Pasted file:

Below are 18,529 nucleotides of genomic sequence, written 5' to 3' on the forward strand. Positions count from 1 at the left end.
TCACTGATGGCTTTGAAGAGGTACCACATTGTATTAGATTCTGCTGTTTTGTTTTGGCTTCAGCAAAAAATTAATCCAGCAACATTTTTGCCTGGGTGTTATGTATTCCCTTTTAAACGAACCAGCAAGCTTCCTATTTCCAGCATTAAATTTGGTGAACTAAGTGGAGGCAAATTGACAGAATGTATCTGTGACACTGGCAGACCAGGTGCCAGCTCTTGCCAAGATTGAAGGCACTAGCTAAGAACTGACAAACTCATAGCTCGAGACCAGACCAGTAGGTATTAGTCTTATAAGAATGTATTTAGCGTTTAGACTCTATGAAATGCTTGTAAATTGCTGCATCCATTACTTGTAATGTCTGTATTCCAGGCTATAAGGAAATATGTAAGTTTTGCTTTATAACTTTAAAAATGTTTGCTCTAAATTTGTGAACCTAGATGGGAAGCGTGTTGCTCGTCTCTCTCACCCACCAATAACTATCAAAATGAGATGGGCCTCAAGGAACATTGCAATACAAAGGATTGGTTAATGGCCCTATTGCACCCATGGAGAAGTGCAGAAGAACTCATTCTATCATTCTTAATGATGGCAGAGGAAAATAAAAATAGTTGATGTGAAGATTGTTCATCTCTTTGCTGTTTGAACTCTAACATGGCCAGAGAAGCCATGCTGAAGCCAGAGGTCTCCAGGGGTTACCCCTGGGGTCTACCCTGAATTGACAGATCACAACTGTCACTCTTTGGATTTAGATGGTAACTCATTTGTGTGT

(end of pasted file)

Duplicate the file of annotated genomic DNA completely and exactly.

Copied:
Below are 18,529 nucleotides of genomic sequence, written 5' to 3' on the forward strand. Positions count from 1 at the left end.
TCACTGATGGCTTTGAAGAGGTACCACATTGTATTAGATTCTGCTGTTTTGTTTTGGCTTCAGCAAAAAATTAATCCAGCAACATTTTTGCCTGGGTGTTATGTATTCCCTTTTAAACGAACCAGCAAGCTTCCTATTTCCAGCATTAAATTTGGTGAACTAAGTGGAGGCAAATTGACAGAATGTATCTGTGACACTGGCAGACCAGGTGCCAGCTCTTGCCAAGATTGAAGGCACTAGCTAAGAACTGACAAACTCATAGCTCGAGACCAGACCAGTAGGTATTAGTCTTATAAGAATGTATTTAGCGTTTAGACTCTATGAAATGCTTGTAAATTGCTGCATCCATTACTTGTAATGTCTGTATTCCAGGCTATAAGGAAATATGTAAGTTTTGCTTTATAACTTTAAAAATGTTTGCTCTAAATTTGTGAACCTAGATGGGAAGCGTGTTGCTCGTCTCTCTCACCCACCAATAACTATCAAAATGAGATGGGCCTCAAGGAACATTGCAATACAAAGGATTGGTTAATGGCCCTATTGCACCCATGGAGAAGTGCAGAAGAACTCATTCTATCATTCTTAATGATGGCAGAGGAAAATAAAAATAGTTGATGTGAAGATTGTTCATCTCTTTGCTGTTTGAACTCTAACATGGCCAGAGAAGCCATGCTGAAGCCAGAGGTCTCCAGGGGTTACCCCTGGGGTCTACCCTGAATTGACAGATCACAACTGTCACTCTTTGGATTTAGATGGTAACTCATTTGTGTGT